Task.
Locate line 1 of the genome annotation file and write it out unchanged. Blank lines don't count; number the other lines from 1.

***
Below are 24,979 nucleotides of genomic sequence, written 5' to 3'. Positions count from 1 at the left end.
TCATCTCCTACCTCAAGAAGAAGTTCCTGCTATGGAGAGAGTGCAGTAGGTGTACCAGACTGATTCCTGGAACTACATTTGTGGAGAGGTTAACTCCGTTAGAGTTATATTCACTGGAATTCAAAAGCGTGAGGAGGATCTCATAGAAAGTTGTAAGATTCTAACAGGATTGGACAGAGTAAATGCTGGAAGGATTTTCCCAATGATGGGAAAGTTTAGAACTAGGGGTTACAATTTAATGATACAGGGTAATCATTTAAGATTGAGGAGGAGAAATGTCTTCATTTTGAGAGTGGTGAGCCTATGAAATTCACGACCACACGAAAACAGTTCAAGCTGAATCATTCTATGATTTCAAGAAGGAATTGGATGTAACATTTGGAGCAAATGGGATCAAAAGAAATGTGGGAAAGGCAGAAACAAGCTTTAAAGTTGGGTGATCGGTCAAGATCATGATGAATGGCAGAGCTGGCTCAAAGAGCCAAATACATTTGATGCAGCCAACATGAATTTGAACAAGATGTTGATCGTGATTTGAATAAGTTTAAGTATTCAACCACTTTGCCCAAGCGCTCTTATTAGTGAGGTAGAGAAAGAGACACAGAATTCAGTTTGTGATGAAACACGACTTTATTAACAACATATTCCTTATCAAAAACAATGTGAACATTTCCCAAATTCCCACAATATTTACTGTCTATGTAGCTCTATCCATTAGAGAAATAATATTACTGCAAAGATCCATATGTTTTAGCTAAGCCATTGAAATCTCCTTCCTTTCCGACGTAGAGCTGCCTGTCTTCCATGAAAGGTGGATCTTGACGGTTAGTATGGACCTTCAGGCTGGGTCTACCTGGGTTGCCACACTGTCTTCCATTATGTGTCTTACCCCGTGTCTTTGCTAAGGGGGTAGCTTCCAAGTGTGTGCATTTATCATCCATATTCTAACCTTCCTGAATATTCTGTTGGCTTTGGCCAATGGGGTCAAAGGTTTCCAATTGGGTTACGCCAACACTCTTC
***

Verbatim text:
Below are 24,979 nucleotides of genomic sequence, written 5' to 3'. Positions count from 1 at the left end.